The changes 2 orthopedic surgeons want to see from CMS


CMS' proposed rule for 2023 has been met with criticism from orthopedic surgeons, especially with its plans to decrease the Medicare Physician Fee Schedule.

Two orthopedic surgeons share what they want to see from the agency.

Ask Orthopedic Surgeons is a weekly series of questions posed to surgeons around the country about clinical, business and policy issues affecting orthopedic care. We invite all orthopedic surgeon and specialist responses.

Next question: Which piece of new orthopedic technology excites you the most?

Please send responses to Carly Behm at by 5 p.m. CDT Wednesday, Aug. 24.

Editor's note: Responses were lightly edited for clarity and length.

Question: What's the biggest change you want to see from the CMS 2023 proposal?

Philip Louie, MD. Virginia Mason Franciscan Health (Seattle): Enormous losses in the first half of 2022 are being widely published over the past couple of weeks. Our healthcare system is heavily burdened by short staffing, burnout, and hospital capacity concerns, many of which are pandemic related. Oh, and by the way — we are still living in the pandemic. Unfortunately, these stressors are compounded by pressures to achieve financial and volume targets amid historical inflation rates. The proposed decrease in the Medicare Physician Fee Schedule for 2023 may have negative consequences that will force providers to shoulder some of this financial burden and potentially limit critical access for Medicare patients; potentially marginalizing a population that is currently being further marginalized by larger macroeconomic forces. The Medicare Fee Payment Schedule needs to focus on targets around quality and cost-effective care, rewarding those focused on these results.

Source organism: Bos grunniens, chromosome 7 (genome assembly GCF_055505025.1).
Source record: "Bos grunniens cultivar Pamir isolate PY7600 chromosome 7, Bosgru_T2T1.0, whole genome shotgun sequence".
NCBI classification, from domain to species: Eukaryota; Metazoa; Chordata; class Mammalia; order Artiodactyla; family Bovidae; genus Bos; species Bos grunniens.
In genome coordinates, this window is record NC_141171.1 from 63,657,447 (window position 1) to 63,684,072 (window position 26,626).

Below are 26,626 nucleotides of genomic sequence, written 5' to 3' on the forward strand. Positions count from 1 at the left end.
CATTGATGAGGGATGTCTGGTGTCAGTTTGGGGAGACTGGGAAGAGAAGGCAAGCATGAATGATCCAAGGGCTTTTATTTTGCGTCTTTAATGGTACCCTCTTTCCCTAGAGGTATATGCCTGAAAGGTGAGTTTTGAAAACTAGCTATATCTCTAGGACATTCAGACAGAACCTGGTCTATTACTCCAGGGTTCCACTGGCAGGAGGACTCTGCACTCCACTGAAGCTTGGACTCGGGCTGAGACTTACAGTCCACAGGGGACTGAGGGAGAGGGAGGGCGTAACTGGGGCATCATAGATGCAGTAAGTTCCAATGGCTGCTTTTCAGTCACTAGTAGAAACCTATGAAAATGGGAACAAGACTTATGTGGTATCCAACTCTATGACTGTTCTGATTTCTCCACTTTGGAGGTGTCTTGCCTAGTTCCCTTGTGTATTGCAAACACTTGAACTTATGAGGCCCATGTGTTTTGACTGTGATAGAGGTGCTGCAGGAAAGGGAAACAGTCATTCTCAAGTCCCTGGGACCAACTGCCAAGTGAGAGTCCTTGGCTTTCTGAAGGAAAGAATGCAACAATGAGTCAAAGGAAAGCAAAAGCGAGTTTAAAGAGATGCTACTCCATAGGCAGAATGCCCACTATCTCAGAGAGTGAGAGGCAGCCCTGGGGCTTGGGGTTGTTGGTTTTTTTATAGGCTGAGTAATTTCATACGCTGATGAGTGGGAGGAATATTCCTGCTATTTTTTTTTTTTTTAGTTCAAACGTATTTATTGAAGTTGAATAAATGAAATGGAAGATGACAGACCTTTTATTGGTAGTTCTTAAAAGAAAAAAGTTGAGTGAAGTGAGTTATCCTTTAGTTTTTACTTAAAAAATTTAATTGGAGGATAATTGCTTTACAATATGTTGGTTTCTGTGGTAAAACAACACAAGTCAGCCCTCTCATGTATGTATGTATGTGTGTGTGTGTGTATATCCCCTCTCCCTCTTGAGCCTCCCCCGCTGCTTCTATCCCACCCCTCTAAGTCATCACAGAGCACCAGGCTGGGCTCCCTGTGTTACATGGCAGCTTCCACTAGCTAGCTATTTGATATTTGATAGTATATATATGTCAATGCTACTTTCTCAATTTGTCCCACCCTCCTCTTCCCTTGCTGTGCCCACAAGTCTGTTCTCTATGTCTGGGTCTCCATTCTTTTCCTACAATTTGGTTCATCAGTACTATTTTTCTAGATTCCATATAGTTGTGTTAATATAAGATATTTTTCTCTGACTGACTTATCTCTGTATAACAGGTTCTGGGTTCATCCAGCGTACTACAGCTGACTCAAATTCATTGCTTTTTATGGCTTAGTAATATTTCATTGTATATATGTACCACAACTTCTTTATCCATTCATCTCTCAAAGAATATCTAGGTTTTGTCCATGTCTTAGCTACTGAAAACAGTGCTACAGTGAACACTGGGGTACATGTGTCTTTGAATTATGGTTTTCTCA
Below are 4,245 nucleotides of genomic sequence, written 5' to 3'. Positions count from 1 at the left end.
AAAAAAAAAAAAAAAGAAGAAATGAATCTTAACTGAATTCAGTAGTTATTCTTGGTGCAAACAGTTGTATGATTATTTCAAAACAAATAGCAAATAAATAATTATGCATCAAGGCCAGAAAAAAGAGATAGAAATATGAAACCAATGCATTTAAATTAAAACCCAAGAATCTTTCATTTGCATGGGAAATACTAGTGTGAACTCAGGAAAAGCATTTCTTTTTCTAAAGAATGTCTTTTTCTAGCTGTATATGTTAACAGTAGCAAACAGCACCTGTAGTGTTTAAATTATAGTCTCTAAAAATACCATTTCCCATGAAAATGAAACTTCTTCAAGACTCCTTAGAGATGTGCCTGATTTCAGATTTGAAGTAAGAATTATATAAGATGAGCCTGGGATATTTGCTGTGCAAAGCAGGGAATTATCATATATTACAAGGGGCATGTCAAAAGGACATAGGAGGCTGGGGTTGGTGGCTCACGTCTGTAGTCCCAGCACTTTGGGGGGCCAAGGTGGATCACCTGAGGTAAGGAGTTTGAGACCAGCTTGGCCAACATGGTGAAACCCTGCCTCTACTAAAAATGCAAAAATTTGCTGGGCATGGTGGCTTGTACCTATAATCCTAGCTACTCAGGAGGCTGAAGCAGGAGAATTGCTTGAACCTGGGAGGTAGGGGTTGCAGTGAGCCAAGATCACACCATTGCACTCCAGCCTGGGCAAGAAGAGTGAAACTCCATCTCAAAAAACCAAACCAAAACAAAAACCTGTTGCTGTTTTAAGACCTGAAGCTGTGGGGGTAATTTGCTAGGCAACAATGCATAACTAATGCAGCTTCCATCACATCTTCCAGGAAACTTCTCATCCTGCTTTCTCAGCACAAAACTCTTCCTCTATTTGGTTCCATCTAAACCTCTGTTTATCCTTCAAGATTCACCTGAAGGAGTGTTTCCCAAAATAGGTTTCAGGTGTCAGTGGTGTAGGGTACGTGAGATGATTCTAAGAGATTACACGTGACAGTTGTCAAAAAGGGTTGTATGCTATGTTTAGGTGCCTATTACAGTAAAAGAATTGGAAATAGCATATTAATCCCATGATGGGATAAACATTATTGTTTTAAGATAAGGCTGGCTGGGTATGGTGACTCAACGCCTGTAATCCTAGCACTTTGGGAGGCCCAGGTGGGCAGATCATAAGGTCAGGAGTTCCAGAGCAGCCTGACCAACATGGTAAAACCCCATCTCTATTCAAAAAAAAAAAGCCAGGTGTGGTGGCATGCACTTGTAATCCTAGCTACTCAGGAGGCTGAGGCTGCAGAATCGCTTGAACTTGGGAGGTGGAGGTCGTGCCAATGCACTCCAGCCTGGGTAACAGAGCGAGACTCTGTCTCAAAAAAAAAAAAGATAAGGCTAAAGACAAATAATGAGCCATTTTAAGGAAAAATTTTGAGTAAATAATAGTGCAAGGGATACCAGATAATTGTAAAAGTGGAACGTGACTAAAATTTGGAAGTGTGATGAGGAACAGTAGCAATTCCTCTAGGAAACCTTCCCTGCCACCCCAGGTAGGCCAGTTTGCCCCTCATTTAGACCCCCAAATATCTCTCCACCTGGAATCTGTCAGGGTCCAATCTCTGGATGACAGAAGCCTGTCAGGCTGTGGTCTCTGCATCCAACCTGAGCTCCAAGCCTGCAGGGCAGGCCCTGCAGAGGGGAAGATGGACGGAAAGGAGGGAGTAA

Morgan Lorio, MD. Advanced Orthopedics (Altamonte Springs, Fla.) and Chair of ISASS Coding and Reimbursement Task Force and ISASS RUC Advisor: CMS needs to accept the RVS Update Committee's recommendations as presented to them. These procedure values should be published as proposed in the Proposed Rule. CMS should consider data presented to them from interested parties and key stakeholders during the comment period and then make final rule decisions based on critical information collected during this time.


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